The Alabaster Coast
This 80-mile-long stretch of coastline runs between Étretat and Dieppe in Normandy. It shares the same geology as the coast around Dover, and the sea has carved the same sheer cliffs and rock arches and stacks from it. Not that they will be there too long – the soft chalk rock is eroding back a couple of metres each year. The Alabaster Coast gets its name from the milky white colour of the waters along the coast where the rock’s being dissolved.
Corsica is often left off the list when planning the perfect Mediterranean getaway. But, that hasn’t stopped around three million people a year, from all over the world visiting the small French Island, to experience the natural beauty on offer. In fact, the Ancient Greeks dubbed it kalliste which translates to ‘the most beautiful of all’. One trip to is enough to understand what they mean, with mountainous regions, coastal cities, rugged terrain and charming hilltop villages. Corsica is an attractive place for those with a love of the outdoors. Imagine enduring a hike up Monte Cinto, Corsica’s largest mountain, or taking a dive in the emerald clear waters along the coast. It doesn’t matter if you prefer a more laid-back break, as there’s still plenty on offer, from white sandy beaches to a mouth-watering cuisine.
Far from the sea and full of history, Rouen is often overlooked in favour of more iconic sites like Mont-Saint-Michel, Saint-Malo, and Étretat. After all, it’s doesn’t lie along the Norman coastline, nor is it particularly close to any other point of interest other than itself. But, truth be told, no trip to Normandy would be complete without dedicating at least a few hours to exploring what this French city has to offer. From food to towering spires to medieval architecture there’s plenty to see and do. Here’s a quick guide to Rouen; all of the places you can’t miss and the sites you should make sure to see.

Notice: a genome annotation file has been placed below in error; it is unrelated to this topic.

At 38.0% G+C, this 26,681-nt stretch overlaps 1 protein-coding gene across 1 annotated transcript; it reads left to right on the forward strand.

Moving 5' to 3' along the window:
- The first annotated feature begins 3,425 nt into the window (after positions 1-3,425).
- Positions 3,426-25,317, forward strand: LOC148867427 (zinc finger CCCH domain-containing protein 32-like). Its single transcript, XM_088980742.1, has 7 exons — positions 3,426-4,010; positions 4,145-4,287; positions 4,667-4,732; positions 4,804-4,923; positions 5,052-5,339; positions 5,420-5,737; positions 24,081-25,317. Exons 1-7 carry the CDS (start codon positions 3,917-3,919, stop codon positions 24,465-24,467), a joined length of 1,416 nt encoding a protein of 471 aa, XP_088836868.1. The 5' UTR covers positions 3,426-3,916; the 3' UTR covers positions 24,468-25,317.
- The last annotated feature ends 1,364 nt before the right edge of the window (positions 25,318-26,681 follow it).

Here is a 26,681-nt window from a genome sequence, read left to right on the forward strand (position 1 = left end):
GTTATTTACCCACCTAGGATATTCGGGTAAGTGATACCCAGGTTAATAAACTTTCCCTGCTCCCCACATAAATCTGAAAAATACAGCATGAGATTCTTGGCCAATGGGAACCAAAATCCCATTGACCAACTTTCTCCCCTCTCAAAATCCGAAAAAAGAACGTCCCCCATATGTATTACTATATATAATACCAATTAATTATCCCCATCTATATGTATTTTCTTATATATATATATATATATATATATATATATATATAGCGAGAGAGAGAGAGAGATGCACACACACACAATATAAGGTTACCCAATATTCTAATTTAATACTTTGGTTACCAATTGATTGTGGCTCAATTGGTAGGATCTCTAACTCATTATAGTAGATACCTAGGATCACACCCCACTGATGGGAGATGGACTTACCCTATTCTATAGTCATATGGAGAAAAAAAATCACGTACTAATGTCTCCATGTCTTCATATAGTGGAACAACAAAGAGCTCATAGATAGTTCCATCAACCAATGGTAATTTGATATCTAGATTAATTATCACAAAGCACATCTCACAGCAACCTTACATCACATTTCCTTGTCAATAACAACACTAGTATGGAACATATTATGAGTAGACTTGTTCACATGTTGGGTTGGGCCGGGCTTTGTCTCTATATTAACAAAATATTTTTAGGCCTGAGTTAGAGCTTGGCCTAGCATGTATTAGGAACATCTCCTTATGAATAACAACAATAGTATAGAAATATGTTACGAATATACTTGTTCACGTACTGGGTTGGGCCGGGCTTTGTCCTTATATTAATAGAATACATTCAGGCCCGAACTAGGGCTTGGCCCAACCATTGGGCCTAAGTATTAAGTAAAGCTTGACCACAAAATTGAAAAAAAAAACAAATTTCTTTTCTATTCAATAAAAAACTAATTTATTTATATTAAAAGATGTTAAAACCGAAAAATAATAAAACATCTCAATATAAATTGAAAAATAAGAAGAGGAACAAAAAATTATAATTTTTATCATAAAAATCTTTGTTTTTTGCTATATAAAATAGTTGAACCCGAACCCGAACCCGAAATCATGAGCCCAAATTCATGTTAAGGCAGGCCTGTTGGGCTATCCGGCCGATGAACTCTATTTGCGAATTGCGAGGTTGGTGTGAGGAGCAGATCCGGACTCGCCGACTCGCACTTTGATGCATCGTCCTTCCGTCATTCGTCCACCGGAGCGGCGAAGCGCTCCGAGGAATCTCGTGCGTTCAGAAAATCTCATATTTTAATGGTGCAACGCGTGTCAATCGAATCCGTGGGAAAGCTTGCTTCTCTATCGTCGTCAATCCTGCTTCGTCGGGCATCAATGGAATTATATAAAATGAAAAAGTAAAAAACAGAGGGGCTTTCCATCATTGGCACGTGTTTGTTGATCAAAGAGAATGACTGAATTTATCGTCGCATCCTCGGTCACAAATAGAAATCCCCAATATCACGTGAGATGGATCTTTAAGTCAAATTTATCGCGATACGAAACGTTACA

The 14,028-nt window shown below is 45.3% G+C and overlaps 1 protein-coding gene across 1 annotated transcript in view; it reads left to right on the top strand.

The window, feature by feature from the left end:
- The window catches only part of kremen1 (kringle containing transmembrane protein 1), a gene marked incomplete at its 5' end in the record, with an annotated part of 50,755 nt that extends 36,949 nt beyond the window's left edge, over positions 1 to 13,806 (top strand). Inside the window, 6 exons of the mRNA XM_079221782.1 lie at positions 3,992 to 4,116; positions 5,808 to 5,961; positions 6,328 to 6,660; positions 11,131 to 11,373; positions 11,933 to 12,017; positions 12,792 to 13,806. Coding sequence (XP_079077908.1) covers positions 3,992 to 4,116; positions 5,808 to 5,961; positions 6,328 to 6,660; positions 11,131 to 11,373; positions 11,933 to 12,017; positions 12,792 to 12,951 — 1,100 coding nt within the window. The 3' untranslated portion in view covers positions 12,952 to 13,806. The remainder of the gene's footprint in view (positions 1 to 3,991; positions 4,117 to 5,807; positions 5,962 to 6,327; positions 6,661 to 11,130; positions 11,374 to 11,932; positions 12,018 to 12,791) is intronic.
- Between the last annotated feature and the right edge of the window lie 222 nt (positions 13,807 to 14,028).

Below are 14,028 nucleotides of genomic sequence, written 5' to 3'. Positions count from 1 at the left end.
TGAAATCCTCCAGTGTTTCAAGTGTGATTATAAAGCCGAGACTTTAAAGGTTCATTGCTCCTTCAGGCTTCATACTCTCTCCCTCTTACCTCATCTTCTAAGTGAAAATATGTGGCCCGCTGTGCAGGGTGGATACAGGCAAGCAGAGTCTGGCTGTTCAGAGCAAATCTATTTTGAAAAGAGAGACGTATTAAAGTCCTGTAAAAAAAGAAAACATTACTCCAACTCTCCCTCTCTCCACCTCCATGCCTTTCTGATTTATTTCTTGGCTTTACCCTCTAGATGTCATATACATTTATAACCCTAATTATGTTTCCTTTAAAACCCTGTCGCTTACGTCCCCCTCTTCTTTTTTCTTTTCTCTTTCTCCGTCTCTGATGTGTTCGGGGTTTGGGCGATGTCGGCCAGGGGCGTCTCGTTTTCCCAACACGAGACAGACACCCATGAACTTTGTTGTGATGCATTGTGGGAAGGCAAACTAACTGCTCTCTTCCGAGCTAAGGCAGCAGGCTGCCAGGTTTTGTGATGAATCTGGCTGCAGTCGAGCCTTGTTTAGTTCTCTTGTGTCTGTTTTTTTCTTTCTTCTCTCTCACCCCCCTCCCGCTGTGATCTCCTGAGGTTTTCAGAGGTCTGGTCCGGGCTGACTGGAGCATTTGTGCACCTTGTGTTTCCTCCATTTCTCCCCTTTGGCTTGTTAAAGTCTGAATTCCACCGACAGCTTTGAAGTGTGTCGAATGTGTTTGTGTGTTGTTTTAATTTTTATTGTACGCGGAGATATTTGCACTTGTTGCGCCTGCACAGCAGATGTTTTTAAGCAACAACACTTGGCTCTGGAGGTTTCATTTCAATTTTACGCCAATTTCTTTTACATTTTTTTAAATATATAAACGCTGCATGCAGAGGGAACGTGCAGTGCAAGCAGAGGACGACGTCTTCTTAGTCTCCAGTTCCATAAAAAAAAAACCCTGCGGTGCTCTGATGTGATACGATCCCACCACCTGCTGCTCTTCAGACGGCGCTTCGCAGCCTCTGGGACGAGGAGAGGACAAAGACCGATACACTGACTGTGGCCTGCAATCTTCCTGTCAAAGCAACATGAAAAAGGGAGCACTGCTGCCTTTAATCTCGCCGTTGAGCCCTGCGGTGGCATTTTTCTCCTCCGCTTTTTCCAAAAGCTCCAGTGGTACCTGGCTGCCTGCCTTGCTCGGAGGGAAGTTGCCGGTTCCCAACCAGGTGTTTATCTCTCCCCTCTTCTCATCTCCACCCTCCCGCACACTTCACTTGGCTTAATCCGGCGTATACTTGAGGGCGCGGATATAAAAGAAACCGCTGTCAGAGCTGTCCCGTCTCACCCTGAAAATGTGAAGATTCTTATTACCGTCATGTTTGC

Lyon has a well-deserved reputation for being one of the great gastronomical food cities of the world. Although a lot of the city’s great food can be eaten in restaurants, even more of it is sold for reasonable prices at local markets and shops
Every town in Alsace France is like a postcard, beautifully coloured house’s small streams and stalks nesting on roofs. Alsace towns make you feel like you are stepping into a 1600’s canvas painted by one of the masters. Colours and designs hit you from all directions. You drive through the countryside and you see miles and miles of grapes and produce growing as far as the eye can see. It is an amazing area on the French/ Geman Border. Wine and produce are the order of the day or week when visiting Alsace region. Some of the finest wines in the world come from this Region.
The Loire Valley
The Loire Valley is a little ways out from Paris, so expect a long day. From start to finish, the tour lasted about 13 hours including driving time
There are more castles in the Loire Valley than you could see on one short vacation, but chateau tours will bring you to a few of them and give you a sense of the region’s history.